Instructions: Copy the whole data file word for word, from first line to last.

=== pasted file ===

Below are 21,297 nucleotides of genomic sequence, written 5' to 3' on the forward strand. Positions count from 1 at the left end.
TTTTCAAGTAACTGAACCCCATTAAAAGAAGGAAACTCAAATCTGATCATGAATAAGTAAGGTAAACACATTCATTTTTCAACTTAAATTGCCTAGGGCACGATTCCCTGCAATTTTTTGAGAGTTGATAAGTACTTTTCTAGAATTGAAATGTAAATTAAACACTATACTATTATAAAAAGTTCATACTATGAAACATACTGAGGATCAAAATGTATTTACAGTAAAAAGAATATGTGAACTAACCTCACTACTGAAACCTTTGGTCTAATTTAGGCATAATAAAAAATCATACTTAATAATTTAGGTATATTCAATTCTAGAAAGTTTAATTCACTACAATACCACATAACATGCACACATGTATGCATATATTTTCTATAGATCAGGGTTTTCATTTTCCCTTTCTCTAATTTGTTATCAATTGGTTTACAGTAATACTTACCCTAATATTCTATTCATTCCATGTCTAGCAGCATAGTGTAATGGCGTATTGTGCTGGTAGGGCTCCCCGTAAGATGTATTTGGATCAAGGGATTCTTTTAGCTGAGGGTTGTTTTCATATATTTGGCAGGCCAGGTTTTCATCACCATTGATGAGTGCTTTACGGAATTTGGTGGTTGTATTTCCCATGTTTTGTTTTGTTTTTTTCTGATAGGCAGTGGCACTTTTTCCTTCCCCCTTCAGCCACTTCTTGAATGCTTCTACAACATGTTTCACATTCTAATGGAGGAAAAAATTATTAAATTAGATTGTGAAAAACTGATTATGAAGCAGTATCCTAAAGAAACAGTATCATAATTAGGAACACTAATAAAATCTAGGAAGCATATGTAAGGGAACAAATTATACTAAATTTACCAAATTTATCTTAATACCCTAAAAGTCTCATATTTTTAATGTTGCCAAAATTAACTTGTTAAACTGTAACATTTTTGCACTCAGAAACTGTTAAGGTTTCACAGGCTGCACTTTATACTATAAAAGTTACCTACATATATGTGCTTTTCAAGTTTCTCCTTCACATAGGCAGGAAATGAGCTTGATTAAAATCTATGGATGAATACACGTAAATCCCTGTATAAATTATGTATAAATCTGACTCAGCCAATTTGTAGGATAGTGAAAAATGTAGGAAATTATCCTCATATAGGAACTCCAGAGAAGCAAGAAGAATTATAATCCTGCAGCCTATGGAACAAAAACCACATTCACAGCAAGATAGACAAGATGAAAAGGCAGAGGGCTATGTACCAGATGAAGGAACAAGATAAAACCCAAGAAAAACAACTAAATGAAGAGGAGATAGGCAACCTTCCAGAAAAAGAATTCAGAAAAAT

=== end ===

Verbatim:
Below are 21,297 nucleotides of genomic sequence, written 5' to 3' on the forward strand. Positions count from 1 at the left end.
TTTTCAAGTAACTGAACCCCATTAAAAGAAGGAAACTCAAATCTGATCATGAATAAGTAAGGTAAACACATTCATTTTTCAACTTAAATTGCCTAGGGCACGATTCCCTGCAATTTTTTGAGAGTTGATAAGTACTTTTCTAGAATTGAAATGTAAATTAAACACTATACTATTATAAAAAGTTCATACTATGAAACATACTGAGGATCAAAATGTATTTACAGTAAAAAGAATATGTGAACTAACCTCACTACTGAAACCTTTGGTCTAATTTAGGCATAATAAAAAATCATACTTAATAATTTAGGTATATTCAATTCTAGAAAGTTTAATTCACTACAATACCACATAACATGCACACATGTATGCATATATTTTCTATAGATCAGGGTTTTCATTTTCCCTTTCTCTAATTTGTTATCAATTGGTTTACAGTAATACTTACCCTAATATTCTATTCATTCCATGTCTAGCAGCATAGTGTAATGGCGTATTGTGCTGGTAGGGCTCCCCGTAAGATGTATTTGGATCAAGGGATTCTTTTAGCTGAGGGTTGTTTTCATATATTTGGCAGGCCAGGTTTTCATCACCATTGATGAGTGCTTTACGGAATTTGGTGGTTGTATTTCCCATGTTTTGTTTTGTTTTTTTCTGATAGGCAGTGGCACTTTTTCCTTCCCCCTTCAGCCACTTCTTGAATGCTTCTACAACATGTTTCACATTCTAATGGAGGAAAAAATTATTAAATTAGATTGTGAAAAACTGATTATGAAGCAGTATCCTAAAGAAACAGTATCATAATTAGGAACACTAATAAAATCTAGGAAGCATATGTAAGGGAACAAATTATACTAAATTTACCAAATTTATCTTAATACCCTAAAAGTCTCATATTTTTAATGTTGCCAAAATTAACTTGTTAAACTGTAACATTTTTGCACTCAGAAACTGTTAAGGTTTCACAGGCTGCACTTTATACTATAAAAGTTACCTACATATATGTGCTTTTCAAGTTTCTCCTTCACATAGGCAGGAAATGAGCTTGATTAAAATCTATGGATGAATACACGTAAATCCCTGTATAAATTATGTATAAATCTGACTCAGCCAATTTGTAGGATAGTGAAAAATGTAGGAAATTATCCTCATATAGGAACTCCAGAGAAGCAAGAAGAATTATAATCCTGCAGCCTATGGAACAAAAACCACATTCACAGCAAGATAGACAAGATGAAAAGGCAGAGGGCTATGTACCAGATGAAGGAACAAGATAAAACCCAAGAAAAACAACTAAATGAAGAGGAGATAGGCAACCTTCCAGAAAAAGAATTCAGAAAAAT